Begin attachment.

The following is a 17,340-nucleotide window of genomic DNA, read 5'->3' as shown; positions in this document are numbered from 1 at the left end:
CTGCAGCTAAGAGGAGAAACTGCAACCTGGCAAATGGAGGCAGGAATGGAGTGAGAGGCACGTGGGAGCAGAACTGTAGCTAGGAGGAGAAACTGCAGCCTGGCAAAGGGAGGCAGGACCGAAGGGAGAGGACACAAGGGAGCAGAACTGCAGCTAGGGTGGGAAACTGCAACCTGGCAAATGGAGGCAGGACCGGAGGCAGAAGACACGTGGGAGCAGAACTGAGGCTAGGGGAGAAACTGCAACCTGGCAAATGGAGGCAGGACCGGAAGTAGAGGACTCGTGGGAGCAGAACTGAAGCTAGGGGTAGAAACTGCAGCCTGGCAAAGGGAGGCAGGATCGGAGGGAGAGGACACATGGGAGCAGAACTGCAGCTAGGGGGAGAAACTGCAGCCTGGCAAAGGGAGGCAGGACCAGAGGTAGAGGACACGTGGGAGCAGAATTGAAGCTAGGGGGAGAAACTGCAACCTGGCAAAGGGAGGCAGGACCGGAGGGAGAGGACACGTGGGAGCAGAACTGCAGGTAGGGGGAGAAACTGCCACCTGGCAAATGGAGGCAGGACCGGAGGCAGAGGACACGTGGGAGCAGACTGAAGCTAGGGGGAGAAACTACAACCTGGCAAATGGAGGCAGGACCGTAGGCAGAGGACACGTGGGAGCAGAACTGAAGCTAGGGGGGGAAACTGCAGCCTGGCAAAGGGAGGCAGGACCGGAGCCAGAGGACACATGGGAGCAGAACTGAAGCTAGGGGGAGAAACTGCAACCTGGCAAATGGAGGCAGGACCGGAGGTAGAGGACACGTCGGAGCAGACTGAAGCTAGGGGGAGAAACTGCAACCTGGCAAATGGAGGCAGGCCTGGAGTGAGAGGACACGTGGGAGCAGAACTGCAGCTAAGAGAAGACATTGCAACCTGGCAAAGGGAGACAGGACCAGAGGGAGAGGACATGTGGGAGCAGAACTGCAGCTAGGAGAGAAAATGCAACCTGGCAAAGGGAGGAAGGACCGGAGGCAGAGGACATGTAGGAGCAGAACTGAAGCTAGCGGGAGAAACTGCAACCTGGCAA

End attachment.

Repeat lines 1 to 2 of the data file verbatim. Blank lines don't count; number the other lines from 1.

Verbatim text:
The following is a 17,340-nucleotide window of genomic DNA, read 5'->3' as shown; positions in this document are numbered from 1 at the left end:
CTGCAGCTAAGAGGAGAAACTGCAACCTGGCAAATGGAGGCAGGAATGGAGTGAGAGGCACGTGGGAGCAGAACTGTAGCTAGGAGGAGAAACTGCAGCCTGGCAAAGGGAGGCAGGACCGAAGGGAGAGGACACAAGGGAGCAGAACTGCAGCTAGGGTGGGAAACTGCAACCTGGCAAATGGAGGCAGGACCGGAGGCAGAAGACACGTGGGAGCAGAACTGAGGCTAGGGGAGAAACTGCAACCTGGCAAATGGAGGCAGGACCGGAAGTAGAGGACTCGTGGGAGCAGAACTGAAGCTAGGGGTAGAAACTGCAGCCTGGCAAAGGGAGGCAGGATCGGAGGGAGAGGACACATGGGAGCAGAACTGCAGCTAGGGGGAGAAACTGCAGCCTGGCAAAGGGAGGCAGGACCAGAGGTAGAGGACACGTGGGAGCAGAATTGAAGCTAGGGGGAGAAACTGCAACCTGGCAAAGGGAGGCAGGACCGGAGGGAGAGGACACGTGGGAGCAGAACTGCAGGTAGGGGGAGAAACTGCCACCTGGCAAATGGAGGCAGGACCGGAGGCAGAGGACACGTGGGAGCAGACTGAAGCTAGGGGGAGAAACTACAACCTGGCAAATGGAGGCAGGACCGTAGGCAGAGGACACGTGGGAGCAGAACTGAAGCTAGGGGGGGAAACTGCAGCCTGGCAAAGGGAGGCAGGACCGGAGCCAGAGGACACATGGGAGCAGAACTGAAGCTAGGGGGAGAAACTGCAACCTGGCAAATGGAGGCAGGACCGGAGGTAGAGGACACGTCGGAGCAGACTGAAGCTAGGGGGAGAAACTGCAACCTGGCAAATGGAGGCAGGCCTGGAGTGAGAGGACACGTGGGAGCAGAACTGCAGCTAAGAGAAGACATTGCAACCTGGCAAAGGGAGACAGGACCAGAGGGAGAGGACATGTGGGAGCAGAACTGCAGCTAGGAGAGAAAATGCAACCTGGCAAAGGGAGGAAGGACCGGAGGCAGAGGACATGTAGGAGCAGAACTGAAGCTAGCGGGAGAAACTGCAACCTGGCAA